I’m not exactly sure what writer/director David Koepp wants us to get out of his new Universal/Blumhouse film, You Should Have Left. I’ve been mulling over the ending and I’m wondering if it’s the reason why there are so many lackluster reviews. That’s not a great way to start a review, I know, but it’s really bothering me.
Keep in mind, we have MASSIVE SPOILERS from here on in. You’ve been warned.
You Should Have Left stars Kevin Bacon and Amanda Seyfried as a married couple with a young daughter, played by Avery Essex. If you just balked at the age gap, so did I, but it’s addressed in the film, in fact, its a plot point. Bacon plays a man with a tragedy in his past and his very name haunts him. Seyfried plays an actress, who is clearly too young for him. Bacon’s character is insecure in the marriage, both for his age and his past and the two of them decide to get away for a few weeks before she has to go away to London to shoot a film.
They rent a huge house in Wales, far out in the countryside, but the beautiful house isn’t what it seems. All three of them are having bad dreams, doors appear and disappear, its bigger on the inside than on the outside, and the people of the village seem to know all about the house, but won’t clue in Bacon, who suspects something is wrong pretty soon.
The most interesting part of You Should Have Left is the house itself and how it’s a living thing that changes and rearranges itself and messes with time because that’s literally been my reoccurring dream since I was a little kid. I call them my architecture dreams, where houses wind into themselves endlessly, stairs don’t go where they seem, you keep going into the same room over and over again, no matter which way you leave. I wonder if Koepp has these dreams? I’ve talked to a couple of others who have, so I know I’m not alone. I was really intrigued by the house, less so with the house’s occupants.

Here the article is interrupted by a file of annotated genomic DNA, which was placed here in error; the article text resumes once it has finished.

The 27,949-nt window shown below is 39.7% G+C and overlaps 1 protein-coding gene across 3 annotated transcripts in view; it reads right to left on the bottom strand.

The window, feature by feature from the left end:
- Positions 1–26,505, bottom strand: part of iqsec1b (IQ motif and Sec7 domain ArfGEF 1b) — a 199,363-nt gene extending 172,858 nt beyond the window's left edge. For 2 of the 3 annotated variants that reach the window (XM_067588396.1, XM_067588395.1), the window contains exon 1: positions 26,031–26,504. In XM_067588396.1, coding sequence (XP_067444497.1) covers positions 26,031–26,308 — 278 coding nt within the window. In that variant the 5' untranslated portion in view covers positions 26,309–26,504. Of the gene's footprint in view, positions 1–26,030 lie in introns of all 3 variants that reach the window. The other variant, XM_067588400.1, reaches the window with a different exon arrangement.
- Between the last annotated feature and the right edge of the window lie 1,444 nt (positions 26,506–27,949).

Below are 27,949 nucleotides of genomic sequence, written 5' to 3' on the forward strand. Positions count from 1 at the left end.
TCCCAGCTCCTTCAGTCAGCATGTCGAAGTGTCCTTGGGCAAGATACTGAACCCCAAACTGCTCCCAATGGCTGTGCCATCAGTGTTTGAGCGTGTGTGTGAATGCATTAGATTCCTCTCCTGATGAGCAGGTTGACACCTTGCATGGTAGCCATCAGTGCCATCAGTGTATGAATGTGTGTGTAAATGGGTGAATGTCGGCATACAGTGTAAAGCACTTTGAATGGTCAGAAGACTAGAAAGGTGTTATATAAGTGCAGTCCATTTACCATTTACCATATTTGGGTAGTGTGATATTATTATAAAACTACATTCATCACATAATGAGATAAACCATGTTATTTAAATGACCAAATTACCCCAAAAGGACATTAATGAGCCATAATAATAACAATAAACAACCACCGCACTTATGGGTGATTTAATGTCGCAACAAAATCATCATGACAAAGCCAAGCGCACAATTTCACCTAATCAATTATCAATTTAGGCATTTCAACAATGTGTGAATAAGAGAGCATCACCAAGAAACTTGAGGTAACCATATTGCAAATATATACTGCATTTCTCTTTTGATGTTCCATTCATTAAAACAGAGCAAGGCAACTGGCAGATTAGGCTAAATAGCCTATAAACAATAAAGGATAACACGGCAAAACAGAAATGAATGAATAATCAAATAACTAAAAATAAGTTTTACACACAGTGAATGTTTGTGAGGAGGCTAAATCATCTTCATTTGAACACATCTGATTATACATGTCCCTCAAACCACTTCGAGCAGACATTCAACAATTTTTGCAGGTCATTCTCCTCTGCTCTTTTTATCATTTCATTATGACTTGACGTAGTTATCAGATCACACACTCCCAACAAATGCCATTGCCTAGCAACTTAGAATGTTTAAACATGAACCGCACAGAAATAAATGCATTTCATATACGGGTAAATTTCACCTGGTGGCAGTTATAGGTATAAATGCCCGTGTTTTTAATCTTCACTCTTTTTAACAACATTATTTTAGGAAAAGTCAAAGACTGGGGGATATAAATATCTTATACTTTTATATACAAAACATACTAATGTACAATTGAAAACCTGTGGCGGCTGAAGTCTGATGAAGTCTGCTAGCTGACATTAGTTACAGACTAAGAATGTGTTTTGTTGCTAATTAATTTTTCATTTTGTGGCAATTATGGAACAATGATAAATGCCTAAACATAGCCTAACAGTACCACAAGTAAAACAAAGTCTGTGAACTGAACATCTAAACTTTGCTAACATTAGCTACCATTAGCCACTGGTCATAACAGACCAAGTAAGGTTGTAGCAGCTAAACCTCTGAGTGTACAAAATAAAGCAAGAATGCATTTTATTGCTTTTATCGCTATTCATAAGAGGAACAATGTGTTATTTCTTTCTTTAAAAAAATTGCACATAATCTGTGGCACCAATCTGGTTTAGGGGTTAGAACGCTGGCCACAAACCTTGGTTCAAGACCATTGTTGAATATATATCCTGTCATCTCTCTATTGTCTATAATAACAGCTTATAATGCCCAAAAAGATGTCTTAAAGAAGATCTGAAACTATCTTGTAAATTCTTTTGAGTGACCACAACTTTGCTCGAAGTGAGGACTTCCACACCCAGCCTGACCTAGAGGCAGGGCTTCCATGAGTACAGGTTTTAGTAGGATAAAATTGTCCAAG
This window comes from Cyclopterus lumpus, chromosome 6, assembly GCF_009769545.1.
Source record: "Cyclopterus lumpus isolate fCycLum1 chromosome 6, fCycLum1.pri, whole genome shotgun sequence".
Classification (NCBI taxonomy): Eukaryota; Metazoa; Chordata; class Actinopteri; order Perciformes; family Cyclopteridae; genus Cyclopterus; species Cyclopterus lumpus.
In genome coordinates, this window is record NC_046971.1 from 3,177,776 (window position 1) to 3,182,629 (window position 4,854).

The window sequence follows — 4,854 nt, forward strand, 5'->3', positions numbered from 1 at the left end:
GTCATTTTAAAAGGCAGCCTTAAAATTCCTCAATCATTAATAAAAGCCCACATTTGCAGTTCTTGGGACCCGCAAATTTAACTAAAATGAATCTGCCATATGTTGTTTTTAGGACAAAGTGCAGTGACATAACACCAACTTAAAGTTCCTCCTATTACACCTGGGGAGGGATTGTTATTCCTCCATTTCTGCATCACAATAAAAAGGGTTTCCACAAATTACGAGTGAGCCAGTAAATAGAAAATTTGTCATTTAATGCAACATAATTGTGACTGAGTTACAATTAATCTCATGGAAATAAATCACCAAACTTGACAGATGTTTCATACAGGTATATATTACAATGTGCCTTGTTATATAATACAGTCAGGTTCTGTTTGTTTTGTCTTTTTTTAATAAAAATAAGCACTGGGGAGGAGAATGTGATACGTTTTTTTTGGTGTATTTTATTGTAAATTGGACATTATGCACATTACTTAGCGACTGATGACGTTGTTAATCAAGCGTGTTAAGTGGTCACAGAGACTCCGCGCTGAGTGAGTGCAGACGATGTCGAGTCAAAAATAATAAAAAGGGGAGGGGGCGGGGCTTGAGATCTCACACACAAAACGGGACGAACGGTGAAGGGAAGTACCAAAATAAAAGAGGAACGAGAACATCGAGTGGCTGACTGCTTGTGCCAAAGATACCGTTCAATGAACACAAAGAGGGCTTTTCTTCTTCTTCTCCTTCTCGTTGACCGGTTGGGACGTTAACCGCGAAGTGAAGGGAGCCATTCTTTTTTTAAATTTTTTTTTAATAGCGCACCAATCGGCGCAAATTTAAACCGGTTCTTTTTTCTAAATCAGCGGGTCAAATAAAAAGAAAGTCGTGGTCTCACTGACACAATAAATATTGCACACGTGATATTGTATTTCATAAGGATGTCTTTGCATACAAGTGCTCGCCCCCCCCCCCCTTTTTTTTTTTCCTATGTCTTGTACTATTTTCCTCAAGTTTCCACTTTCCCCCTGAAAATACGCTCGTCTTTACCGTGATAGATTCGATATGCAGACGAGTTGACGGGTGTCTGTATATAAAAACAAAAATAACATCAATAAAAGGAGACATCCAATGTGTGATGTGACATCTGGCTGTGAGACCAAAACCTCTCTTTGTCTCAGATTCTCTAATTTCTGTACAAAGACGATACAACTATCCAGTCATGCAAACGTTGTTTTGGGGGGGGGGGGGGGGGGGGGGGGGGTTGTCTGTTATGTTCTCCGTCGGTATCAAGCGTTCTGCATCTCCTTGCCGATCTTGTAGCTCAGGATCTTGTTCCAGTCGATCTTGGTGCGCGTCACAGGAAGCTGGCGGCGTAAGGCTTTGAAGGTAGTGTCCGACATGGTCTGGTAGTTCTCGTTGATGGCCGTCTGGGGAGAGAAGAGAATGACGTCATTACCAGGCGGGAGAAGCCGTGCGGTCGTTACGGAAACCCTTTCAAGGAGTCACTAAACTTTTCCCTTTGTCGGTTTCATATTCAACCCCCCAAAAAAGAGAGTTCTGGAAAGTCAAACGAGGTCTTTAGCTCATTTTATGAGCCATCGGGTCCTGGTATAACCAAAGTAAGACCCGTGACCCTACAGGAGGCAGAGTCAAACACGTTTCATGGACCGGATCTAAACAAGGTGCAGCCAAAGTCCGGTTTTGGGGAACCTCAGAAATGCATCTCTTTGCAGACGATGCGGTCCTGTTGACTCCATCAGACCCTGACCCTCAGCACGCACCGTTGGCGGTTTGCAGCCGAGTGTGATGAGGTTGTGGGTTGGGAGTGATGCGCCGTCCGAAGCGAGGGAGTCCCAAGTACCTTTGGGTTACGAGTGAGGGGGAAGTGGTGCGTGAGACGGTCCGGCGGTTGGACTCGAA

Bacon, Seyfried, and Essex all turn in solid performances in You Should Have Left, but let’s just dive right into the problem I have with this movie. Bacon’s character was accused of killing his first wife -him being rich made the investigation and trial turn into a media circus. He has maintained all along that his wife had taken some pills and fallen asleep in the tub and drowned and he had come home to find her dead. The weirdness of the house is connected to that. Its a soul collector for the Devil, Bacon and family was drawn to it. Meanwhile, insecure in his age and the fact that his wife is on the phone all the time, he starts to suspect her of infidelity. When he finally catches her, its no shock, just disappointing (for us, or me at least). It really has very little bearing on the events of the film and more or less is nothing but a layer of a subplot to pad the run time. In the end, Bacon is his own devil and his wife and daughter will be in Hell with him if he doesn’t let them go. So he finally has to admit that he could have saved his wife, but he just hated her so much, he didn’t, he let her drown when he should have just divorced her years before. I fucking don’t know what to do with that!
“I realize I should have divorced her instead of letting her die.” First off, would that even be considered murder? I’m not going to have that Googled question in my search history, but it’s safe to say we’re in a moral gray area, where she OD’d and he didn’t pull her out of the tub. I think his love for his daughter and how hard he fights to protect her make a damn strong case for redemption, even though he remains a lying bastard that watched his wife die. On the scale of horrible things humans do to each other…he’s not Hitler. Why would the Devil have an elaborate trap for this fucking guy? If he’d been an abuser if he’d intentionally killed her and gotten away with it if he had a bunch of bodies buried in his backyard…I could start to believe it, but Bacon just doesn’t come across bad enough to warrant such attention. Maybe if the Devil came to collect at the family’s actual home?
The ending just did not land for me, but I thought about it for a good chunk of time afterwards. It’s well-directed, the cinematography is fantastic, and again, strong performances. It’s just that the script could have been a little punchier. Maybe a PG-13 rating hurt it too? It’s a very mild movie, as far as violence goes. I guess it just feels too low stakes. I would level a similar criticism at another film I just watched last night, the latest adaptation of Henry James’ The Turn of the Screw, The Turning; there is so much goodwill built up until the last ten minutes of each film, where neither went in a satisfying direction. Koepp is a strong talent, look at Stir of Echoes, but You Should Have Left needed a stronger foundation to support its great concept.